Have you ever been scrolling time away on Pinterest looking at gorgeous creations you fear you may never recreate as beautifully even if your life depended on it?
Well, I have. More than once. In fact, I have a serious case of Pinterest envy. It’s a hard habit to beat and I shall admit it this one time that I may be a bit of a perfectionist. I like things to be just so. Especially when I have a certain project in mind, I can get a bit, well … carried away.
BUT when it comes to getting creative with my kids, I have learned my lesson the hard way. And when these gorgeous stamped clay bowls got me all excited about doing some serious clay stamping of our own, I was determined to approach things differently.
This was going to be a project we’d all enjoy, no matter the results: true process art, experimental, 100% fun.
Now, let me tell you how it went down this one afternoon in New Zealand.
Kid Stamped Clay Bowls, a Process Art Activity
First of all, I’d like to thank Emma, who has this amazing craft blog called Gathering Beauty and who is the creative brain behind these beautiful stamped clay bowls I fell in love with. She has been so kind as to cheer us on as we took her idea and had some fun with it.
After our diy toy garage disaster a couple of weeks ago, I forced myself to set down and take a few minutes to think this activity through. What did I want to accomplish? It was simple really:
- I wanted to introduce my kids to the (to them) new technique of stamping on clay, which I was hoping would be a lot of fun!
- I wanted to show them that when the clay dries, it becomes hard and will turn into something you can also use.
And while in my mind I really, really wanted this to be about the process and not the product, it would be nice to end up with some kind of useful clay bowl. Right?
So I realized preparation is key. Setting the activity up in a way that is fool proof is the way to go. I decided to cut out very thick pancake like circles of clay and let the children pound away on those. That way they’d be free to experiment their hearts out and I was sure at least some ‘pancakes’ would survive for me to turn into bowls.
And that’s exactly what happened: full on clay stamping, lots of poking, a bit of licking, some elbow pounding, ink on the walls and so much more. It was fun all around.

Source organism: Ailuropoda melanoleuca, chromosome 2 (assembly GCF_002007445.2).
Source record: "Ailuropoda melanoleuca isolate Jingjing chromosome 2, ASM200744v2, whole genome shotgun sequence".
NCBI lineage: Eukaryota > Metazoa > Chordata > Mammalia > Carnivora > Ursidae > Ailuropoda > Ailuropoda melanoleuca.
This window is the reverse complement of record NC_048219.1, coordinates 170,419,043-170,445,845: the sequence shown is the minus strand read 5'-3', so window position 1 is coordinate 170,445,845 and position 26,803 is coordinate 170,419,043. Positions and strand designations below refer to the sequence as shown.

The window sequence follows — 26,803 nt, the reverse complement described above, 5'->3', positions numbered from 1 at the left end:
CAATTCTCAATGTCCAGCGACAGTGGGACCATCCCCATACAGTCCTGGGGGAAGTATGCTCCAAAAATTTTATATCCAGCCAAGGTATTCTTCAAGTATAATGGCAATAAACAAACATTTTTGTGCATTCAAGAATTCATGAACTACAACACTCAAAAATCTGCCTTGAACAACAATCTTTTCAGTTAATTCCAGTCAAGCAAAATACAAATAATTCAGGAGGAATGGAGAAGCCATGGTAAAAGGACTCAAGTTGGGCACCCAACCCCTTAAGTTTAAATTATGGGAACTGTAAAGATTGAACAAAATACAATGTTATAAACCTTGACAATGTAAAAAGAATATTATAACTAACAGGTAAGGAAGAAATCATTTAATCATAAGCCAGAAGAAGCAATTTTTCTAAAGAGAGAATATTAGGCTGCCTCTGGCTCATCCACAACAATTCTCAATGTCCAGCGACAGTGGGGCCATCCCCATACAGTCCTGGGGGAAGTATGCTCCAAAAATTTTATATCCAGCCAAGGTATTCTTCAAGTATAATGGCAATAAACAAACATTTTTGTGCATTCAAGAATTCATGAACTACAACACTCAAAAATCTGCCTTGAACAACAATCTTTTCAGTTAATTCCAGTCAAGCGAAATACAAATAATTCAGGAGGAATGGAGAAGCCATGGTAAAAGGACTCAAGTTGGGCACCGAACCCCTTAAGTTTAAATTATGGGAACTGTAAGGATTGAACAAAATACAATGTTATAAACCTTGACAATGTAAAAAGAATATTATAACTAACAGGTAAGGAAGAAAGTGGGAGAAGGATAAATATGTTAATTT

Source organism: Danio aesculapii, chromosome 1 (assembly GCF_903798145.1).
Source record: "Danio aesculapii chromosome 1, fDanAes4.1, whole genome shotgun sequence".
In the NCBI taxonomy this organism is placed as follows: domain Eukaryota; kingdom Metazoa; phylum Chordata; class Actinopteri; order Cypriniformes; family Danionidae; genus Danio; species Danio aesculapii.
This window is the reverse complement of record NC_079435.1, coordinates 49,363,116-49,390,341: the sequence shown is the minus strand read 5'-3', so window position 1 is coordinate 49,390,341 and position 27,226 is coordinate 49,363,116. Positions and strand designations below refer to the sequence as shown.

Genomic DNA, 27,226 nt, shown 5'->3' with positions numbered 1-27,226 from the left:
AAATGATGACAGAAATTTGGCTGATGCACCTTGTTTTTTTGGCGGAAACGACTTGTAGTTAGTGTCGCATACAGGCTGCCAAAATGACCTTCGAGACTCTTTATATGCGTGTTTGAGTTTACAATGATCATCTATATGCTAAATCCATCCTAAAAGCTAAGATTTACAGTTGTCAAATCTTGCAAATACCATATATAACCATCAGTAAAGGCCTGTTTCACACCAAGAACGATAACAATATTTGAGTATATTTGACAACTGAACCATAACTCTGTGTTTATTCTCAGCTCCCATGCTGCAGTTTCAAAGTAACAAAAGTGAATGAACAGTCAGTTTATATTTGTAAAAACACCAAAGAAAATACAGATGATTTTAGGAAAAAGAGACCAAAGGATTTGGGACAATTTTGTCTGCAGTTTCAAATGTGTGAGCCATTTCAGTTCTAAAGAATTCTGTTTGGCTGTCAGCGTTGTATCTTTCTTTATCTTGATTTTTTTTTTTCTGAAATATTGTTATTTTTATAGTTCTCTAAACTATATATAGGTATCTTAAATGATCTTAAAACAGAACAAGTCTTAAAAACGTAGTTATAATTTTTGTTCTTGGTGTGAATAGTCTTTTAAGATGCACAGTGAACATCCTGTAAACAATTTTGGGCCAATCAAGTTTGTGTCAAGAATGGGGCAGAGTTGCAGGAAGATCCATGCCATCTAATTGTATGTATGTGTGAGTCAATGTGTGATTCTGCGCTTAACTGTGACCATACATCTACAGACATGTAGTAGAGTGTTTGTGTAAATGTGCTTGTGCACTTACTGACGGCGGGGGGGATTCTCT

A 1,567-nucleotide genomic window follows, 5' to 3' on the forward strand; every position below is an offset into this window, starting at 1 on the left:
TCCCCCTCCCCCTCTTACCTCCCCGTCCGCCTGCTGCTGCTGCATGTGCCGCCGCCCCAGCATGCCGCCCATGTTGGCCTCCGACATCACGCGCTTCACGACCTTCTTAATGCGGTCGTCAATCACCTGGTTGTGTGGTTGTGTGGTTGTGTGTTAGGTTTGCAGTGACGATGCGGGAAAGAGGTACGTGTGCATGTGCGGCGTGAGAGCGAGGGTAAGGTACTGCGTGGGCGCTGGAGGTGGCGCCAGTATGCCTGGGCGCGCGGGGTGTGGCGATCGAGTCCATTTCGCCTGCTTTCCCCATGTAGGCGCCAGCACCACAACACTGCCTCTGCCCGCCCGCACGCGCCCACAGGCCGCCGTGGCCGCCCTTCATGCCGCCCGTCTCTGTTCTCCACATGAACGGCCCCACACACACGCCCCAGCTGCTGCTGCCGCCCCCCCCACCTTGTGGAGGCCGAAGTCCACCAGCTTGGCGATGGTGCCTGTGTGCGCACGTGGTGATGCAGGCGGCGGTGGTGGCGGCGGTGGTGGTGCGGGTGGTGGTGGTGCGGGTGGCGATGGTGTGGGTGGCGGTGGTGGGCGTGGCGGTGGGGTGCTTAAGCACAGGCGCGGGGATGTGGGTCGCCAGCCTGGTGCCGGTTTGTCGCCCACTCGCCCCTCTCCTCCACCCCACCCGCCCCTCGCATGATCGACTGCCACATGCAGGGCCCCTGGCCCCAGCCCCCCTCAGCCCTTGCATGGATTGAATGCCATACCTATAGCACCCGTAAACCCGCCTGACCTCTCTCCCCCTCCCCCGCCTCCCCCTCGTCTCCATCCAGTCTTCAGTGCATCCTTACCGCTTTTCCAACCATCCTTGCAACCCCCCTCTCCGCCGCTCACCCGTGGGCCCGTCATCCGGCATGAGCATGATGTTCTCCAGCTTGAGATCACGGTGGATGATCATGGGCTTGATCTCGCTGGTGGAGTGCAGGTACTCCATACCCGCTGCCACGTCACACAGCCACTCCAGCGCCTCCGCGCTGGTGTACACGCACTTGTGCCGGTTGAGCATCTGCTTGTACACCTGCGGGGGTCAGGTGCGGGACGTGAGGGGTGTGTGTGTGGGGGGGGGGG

Some clay circles didn’t survive the enthusiastic toddler’s interpretation of process art, but that’s ok. He modelled and remodelled and pounded some more and absolutely loved it. Clay feels and acts so differently from play dough that he could really take all his energy out on that little ball in front of him.
My 5 1/2 year old daughter was much more methodical in her art process. She experimented with colours, patterns, pressing down hard and being more gentle. She also understood that in the end, this clay circle would turn into a bowl she could actually use. With that in mind she played around for a while to figure out which style she liked best. I adored observing her process it all!
In the end we managed to turn most of the decorated or ‘heavily worked’ clay flats into little bowls. Because some were so thick it took a couple of days for them to completely dry out. I also decided to put a layer of varnish on them just for added prettiness. (I can’t help myself.)
For a step by step break down of how to successfully make these clay bowls, I’ll refer you back to Emma’s tutorial on which we based this art activity. We’ve been freestyling a bit, making it up as we go along and once you ‘get’ the process, you can easily do the same: make it your own. You can read the instructions here.
Process versus Product: finding your own way.
What I’ve learned from making these kid stamped clay bowls is that it’s perfectly possible to find a balance between a process art activity and still ending up with a nice product. One doesn’t have to exclude the other.
I love creating beautiful items. The process of figuring out designs, patterns and working with different kinds of fabric gets me all excited. In a way it’s process art too, as it’s the constant process of experimenting and figuring things out that I’m so drawn to. And the end result needs to ‘feel right’ rather than look as I originally intended it to (it never does!)
When it comes down to creating with my kids though … it’s a whole different ball game.
Luckily there are lots of talented artists out there who really nail this process art for kids thing: Art Bar and Meri Cherry are some of my favourites. Their projects are truly inspiring and we explored some of their techniques here and here. And we even made some artist inspired sculpture art which prompted me to collect artist inspired kid art and bundle it in an article which will walk you through the history of modern and contemporary art. It’s pretty amazing.
While process art might not be my strong point, I am good at coming up with creative mother/daughter collaborations. Over the past couple of months my girl and I have been loving working alongside each other in my studio. Here are some of our projects:
- we made an embroidered treasure map: kid designed and mommy made
- we made these fairy hair clips for pretend play
- and we made these mini felt bags for our Playmobil people
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Yay! They turned out so well Ann. Great job 🙂
Ann Maes says
Thanks! Yay indeed, you never quite know with a 2 and 5 year old!!!